Area Forecast Discussion
Issued by NWS Quad Cities, IA IL

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FXUS63 KDVN 260946

Area Forecast Discussion
National Weather Service Quad Cities IA IL
346 AM CST Sun Feb 26 2017

Issued at 345 AM CST Sun Feb 26 2017

Warm air advection, combined with a couple of upper air
disturbances, was producing mid/high level clouds across the area.
Temperatures were in the mid to upper 20s, with a south wind 10 to
15 mph.


.SHORT TERM...(Today and Tonight)
ISSUED AT 345 AM CST Sun Feb 26 2017

Warmer temperatures but quiet in the short term.

Today: Warm air advection will gradually move off to our east
allowing for a decrease in the mid/high level clouds. However, an
upper level disturbance coming out of KS will keep the clouds
lingering for much of the day in our southern counties, while the
northern cwa sees more sunshine. While forecast soundings indicate
the low levels to be quite dry, there is the possibility of a few
sprinkles in the south with the wave moving through this afternoon.
However, confidence is low and for now will keep the forecast dry.
With a southwest wind, along with an increase in sunshine, temperatures
will be warmer than yesterday. Afternoon highs should range from
the lower 40s to around 50. Southwest winds will be gusting to 25
to 30 mph later this morning into the afternoon.

Tonight: With partly cloudy skies and rather light winds went with
the "middle of the road" approach to minimum temperatures. The MAV
seemed too cold (what little snow is left will have melted) while
the MET seemed too warm (considering light winds).

.LONG TERM...(Monday through Saturday)
ISSUED AT 345 AM CST Sun Feb 26 2017

An active zonal upper level flow early in the will provide a return
to above normal temperatures with precipitation, mostly in the form
of rain, likely with a storm system Tuesday and Wednesday. A
temporary shift to a more northwesterly flow that follows for late
week will cool temperatures closer to early March normals, followed
by warmer temperatures into next weekend.

The main focus is on Tuesday`s system, which spreads rain into the
region Monday night. The warm front out ahead of the approaching low
is likely to push north of the forecast area Tuesday morning and
highs have been increased to range from the lower 50s north to mid
60s in the far south. The best chance for rain is kept across the
north and east. Thunderstorms have been added to this warm sector in
the afternoon and evening across the southeast where SPC has a
marginal risk for day three (Tuesday into Tuesday night) for the
area roughly southeast of a line from Walnut IL through Burlington
IA to Memphis MO, which will be monitored closely over the next
couple days. There are still variations among the operational models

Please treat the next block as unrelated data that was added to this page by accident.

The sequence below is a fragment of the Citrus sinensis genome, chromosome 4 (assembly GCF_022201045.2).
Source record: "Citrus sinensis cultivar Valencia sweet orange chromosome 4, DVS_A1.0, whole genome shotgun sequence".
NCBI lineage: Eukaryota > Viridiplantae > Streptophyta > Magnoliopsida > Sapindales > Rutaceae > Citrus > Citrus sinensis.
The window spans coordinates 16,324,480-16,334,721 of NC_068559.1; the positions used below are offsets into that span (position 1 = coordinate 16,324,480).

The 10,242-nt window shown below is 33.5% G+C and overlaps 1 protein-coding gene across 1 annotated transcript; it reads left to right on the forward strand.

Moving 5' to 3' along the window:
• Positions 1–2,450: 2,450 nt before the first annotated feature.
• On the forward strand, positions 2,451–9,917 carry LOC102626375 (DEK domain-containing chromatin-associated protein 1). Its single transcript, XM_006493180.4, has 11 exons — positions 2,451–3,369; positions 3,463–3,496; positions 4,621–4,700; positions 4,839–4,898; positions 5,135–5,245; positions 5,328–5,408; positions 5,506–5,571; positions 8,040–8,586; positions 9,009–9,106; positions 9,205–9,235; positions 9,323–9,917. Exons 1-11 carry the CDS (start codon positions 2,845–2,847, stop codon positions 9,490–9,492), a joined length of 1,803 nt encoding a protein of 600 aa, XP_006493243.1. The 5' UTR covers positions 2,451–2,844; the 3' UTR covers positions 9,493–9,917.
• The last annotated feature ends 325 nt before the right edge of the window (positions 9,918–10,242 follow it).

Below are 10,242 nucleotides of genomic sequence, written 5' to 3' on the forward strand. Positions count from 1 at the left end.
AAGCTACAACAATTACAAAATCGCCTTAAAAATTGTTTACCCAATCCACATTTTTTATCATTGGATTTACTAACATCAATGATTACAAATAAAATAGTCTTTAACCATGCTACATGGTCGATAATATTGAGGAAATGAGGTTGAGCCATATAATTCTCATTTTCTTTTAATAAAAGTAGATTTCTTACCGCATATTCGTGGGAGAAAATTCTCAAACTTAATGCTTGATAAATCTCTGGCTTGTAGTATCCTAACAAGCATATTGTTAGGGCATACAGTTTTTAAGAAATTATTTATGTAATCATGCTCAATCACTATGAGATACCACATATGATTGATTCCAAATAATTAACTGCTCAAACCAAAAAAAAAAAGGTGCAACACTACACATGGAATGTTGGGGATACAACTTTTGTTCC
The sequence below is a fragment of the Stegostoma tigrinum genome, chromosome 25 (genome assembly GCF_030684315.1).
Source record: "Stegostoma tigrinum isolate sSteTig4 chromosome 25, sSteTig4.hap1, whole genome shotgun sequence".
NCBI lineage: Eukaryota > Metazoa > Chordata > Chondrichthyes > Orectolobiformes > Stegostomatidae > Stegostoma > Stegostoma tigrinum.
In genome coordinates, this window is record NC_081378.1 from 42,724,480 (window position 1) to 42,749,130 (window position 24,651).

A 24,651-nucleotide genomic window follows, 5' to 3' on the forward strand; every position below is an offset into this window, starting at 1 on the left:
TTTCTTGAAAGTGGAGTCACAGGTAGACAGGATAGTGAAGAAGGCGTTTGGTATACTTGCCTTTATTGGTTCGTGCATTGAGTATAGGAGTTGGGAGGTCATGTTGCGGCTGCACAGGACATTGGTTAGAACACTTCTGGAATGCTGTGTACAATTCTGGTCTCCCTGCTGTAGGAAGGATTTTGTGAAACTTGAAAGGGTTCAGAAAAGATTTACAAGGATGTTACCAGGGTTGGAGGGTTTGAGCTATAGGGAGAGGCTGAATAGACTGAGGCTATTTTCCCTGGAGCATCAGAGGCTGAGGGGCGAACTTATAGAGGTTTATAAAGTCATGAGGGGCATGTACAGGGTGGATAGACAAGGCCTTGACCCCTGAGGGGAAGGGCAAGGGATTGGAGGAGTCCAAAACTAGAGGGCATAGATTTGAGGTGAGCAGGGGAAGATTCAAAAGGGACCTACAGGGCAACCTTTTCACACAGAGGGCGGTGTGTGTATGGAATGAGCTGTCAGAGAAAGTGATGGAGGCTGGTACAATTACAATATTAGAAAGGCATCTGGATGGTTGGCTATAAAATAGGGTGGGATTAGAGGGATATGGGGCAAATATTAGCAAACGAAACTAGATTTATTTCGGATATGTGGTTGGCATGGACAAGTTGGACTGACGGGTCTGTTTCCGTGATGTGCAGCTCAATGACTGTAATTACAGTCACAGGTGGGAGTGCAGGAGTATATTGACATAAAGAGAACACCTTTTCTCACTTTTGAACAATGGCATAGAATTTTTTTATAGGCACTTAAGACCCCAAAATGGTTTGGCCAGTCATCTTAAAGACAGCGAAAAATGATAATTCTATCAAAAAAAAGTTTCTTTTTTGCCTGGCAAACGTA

with the timing and track of the associated main surface low, which
pushes through the area Tuesday night into Wednesday spreading
widespread rainfall, which may change to at least a period of snow
on the back edge. Forecast confidence remains low with the potential
for a wintry mix or snow showers in the cold air advection NW winds
as the system exits Wednesday.

Cooler temperatures follow for Thursday and Friday with a chance for
precipitation in the form rain or snow as clipper-like system pushes
through late Thursday into Thursday night. The upper level trough
and NW flow pushes east by Saturday with the a resulting low level
warm advection pattern returning highs to the 50s and possibly 60s
Saturday and Sunday if the warmer ECMWF is correct.


.AVIATION...(For the 06Z TAFS through 06Z Sunday Night)
ISSUED AT 1143 PM CST Sat Feb 25 2017

Vfr conditions to persist through the TAF cycle. There is a low
risk of LLWS around daybreak, mainly at CID and DBQ. However,
the LLWS is based on largely the NAM which is a strong outlier
depicting westerly winds at 40-50 kts around 2kft agl toward 12z.
The general consensus is more marginal criteria with around
20-30 kts at 2kft agl, and therefore left out any mention of LLWS
with 06z TAFs. Otherwise, s/sw surface winds will increase by mid
to late morning at 10-15 kts with gusts to 25 kts, then diminish
to light westerly Sunday evening.


Issued at 345 AM CST Sun Feb 26 2017

Area rivers are on the rise due to recent rainfall and snowmelt.
Along the tributaries, flooding is currently forecast for only the
Cedar River at Conesville, where the river is expected to crest
around one half foot above flood stage on Tuesday and a flood
warning remains in effect through Wednesday.

More significant rises are likely along the Mississippi River, with
long range forecasts showing at least minor flooding possible from
New Boston through Burlington as early as March 3. Most other
forecast points are on a forecast trajectory to reach or exceed at
least action stage during the first week of March. These forecasts
will continue to undergo at least minor adjustments with time as the
amount of snowmelt and runoff from forecast rain in the next week
becomes better known.




LONG TERM...Sheets
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